No news is not necessarily good news. Waiting six months or a year to receive performance feedback is like going on a road trip from St. Louis to Los Angeles but not consulting a map until you arrive in New York, frustrated and far from your desired destination.

Managers: Meet with employees monthly, semi-monthly or weekly, and give feedback every time you meet.

Employees: Ask your managers, customers, and coworkers for regular feedback, and take control of your career.


Ask for Feedback and Take Control of Your Career

Most people wait way too long to give feedback. We wait for the right time, aka when we’re comfortable. That day will not come.

Instead of waiting to give feedback until you’re about to explode in frustration, or until a formal review, give feedback every time you meet with someone.

Managers, make it a practice to meet with each of your employees at least once a month. Twice a month or weekly would be better. But if you’re not doing one-on-one meetings now, start meeting monthly. If you’re meeting monthly, start meeting twice a month. Employees need face time with their boss. Team meetings and casual conversations do not replace individual meetings.

Direct Report One-on-One Meeting Agenda:

The direct report comes to the meeting ready to discuss:

1. What she’s working on that is going well.
2. What she’s working on that is not going well.
3. What she needs help with.
4. Then the manager gives feedback on what went well since the last meeting and what could be improved.
5. And the employee gives the manager feedback on what has gone well since the last meeting and what could be improved.

Feedback goes both directions. Managers, if you want your employees to be open to your feedback, ask for feedback from your employees on what they need from you. Give feedback on both the work and your working relationship. A poor working relationship often motivates employees to leave a job, but it’s the last thing that gets discussed.ask for feedback - book cover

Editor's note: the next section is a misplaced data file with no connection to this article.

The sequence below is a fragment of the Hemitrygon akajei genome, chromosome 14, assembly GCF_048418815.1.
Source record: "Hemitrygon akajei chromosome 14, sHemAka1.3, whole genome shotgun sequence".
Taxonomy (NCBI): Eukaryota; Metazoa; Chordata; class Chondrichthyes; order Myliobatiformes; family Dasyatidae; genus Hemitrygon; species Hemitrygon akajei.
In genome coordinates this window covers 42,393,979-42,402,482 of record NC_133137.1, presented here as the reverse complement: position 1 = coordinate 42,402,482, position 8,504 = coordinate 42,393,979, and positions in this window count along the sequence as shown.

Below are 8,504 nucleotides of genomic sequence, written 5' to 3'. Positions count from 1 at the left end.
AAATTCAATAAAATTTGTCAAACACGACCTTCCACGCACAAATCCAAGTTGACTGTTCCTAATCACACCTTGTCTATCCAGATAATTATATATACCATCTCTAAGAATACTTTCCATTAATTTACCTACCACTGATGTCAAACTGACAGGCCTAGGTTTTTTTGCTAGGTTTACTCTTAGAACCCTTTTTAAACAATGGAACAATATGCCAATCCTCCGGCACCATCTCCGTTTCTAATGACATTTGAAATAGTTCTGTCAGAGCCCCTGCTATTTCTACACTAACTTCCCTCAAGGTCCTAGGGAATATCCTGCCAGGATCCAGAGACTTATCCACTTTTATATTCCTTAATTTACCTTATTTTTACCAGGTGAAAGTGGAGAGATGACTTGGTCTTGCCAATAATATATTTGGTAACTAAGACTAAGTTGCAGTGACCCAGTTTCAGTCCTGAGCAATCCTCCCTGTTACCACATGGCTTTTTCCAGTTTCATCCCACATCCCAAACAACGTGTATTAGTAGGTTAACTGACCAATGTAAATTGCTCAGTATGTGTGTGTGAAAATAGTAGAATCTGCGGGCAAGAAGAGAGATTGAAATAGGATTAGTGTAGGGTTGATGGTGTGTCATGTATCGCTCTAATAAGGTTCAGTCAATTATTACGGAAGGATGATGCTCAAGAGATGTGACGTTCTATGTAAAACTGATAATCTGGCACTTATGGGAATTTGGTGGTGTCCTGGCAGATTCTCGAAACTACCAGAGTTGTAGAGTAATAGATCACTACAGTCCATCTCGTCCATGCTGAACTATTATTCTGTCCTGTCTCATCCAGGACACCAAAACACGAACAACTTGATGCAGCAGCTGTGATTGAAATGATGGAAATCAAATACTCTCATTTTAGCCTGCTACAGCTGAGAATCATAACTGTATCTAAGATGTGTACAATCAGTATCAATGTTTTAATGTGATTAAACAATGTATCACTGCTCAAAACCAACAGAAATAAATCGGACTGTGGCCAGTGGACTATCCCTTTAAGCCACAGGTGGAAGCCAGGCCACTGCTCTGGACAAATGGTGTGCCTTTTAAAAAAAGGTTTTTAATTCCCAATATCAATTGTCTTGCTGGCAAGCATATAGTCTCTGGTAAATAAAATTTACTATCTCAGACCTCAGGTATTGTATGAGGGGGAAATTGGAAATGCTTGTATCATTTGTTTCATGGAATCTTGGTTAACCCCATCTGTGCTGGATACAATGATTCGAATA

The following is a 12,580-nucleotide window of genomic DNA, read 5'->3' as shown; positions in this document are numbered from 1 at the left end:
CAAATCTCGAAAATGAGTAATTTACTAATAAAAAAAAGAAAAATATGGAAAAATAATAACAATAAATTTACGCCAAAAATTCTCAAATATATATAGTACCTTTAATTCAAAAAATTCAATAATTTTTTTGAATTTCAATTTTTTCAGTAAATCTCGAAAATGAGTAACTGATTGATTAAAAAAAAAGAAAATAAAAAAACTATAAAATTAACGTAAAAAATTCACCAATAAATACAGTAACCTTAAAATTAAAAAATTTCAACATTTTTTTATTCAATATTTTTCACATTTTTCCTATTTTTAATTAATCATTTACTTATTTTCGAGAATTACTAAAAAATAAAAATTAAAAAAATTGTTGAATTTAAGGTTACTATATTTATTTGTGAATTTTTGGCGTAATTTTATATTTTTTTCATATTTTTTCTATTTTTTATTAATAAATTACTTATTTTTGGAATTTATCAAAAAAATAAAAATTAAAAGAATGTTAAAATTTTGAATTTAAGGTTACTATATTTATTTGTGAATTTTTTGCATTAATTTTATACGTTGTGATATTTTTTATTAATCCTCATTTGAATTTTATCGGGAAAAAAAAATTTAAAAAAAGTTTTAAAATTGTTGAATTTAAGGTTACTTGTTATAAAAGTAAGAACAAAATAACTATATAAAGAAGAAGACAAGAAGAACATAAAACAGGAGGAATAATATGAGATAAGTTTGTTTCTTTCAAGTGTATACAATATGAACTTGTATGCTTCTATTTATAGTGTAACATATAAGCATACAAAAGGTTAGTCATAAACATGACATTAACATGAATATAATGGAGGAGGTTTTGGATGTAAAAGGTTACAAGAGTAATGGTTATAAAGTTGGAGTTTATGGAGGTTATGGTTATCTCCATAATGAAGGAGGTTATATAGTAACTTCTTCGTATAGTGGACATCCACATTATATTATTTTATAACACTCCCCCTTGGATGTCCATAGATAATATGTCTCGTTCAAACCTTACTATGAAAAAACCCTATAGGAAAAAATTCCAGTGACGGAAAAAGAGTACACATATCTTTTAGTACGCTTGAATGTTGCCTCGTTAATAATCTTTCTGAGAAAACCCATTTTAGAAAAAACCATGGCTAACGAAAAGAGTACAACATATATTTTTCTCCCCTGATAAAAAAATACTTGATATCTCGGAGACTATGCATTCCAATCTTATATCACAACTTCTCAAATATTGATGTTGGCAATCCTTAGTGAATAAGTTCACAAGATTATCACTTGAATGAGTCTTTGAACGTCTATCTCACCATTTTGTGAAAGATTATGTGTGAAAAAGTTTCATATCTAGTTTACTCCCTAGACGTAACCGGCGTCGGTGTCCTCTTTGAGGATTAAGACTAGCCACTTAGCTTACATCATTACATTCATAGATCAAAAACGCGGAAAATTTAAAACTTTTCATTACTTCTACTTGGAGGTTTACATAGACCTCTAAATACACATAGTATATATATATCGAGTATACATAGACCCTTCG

Feedback discussions should be short. You can say anything in two minutes or fewer. No one wants to be told she isn’t cutting it for 20 minutes. Say what you need to say and end the conversation or move on to another topic.

If you’re not giving your employees regular feedback, you can use this language to start:

“I’m realizing that I’m not giving you enough feedback. I want to be helpful to you. If I don’t provide regular, timely feedback, I’m not being as helpful as I could be. I’d like to start a regular practice of meeting monthly, getting an update from you on how things are going, and giving each other feedback on what went well and what could be improved since our last meeting.”

You Are 100% Accountable For Your Career - Ask for FeedbackIf you work for someone who is not forthcoming with feedback, ask for feedback. You’re 100% accountable for your career. Don’t wait for your manager, customers or peers to give you feedback. Ask for feedback on a regular basis.

Here’s how you can ask for feedback from your manager:

“Your feedback helps ensure I’m focused on the right work. Can we put a monthly meeting on the calendar, and I’ll tell you what I’m working on, where I do and don’t need help, and we can discuss how things are going?”

If meetings get cancelled, reschedule them. If your manager says these meetings aren’t necessary or she doesn’t have time, tell her, “Your regular input is helpful to me. What’s the best way to ensure we catch each other for a few minutes each month?” Meaning, push the issue.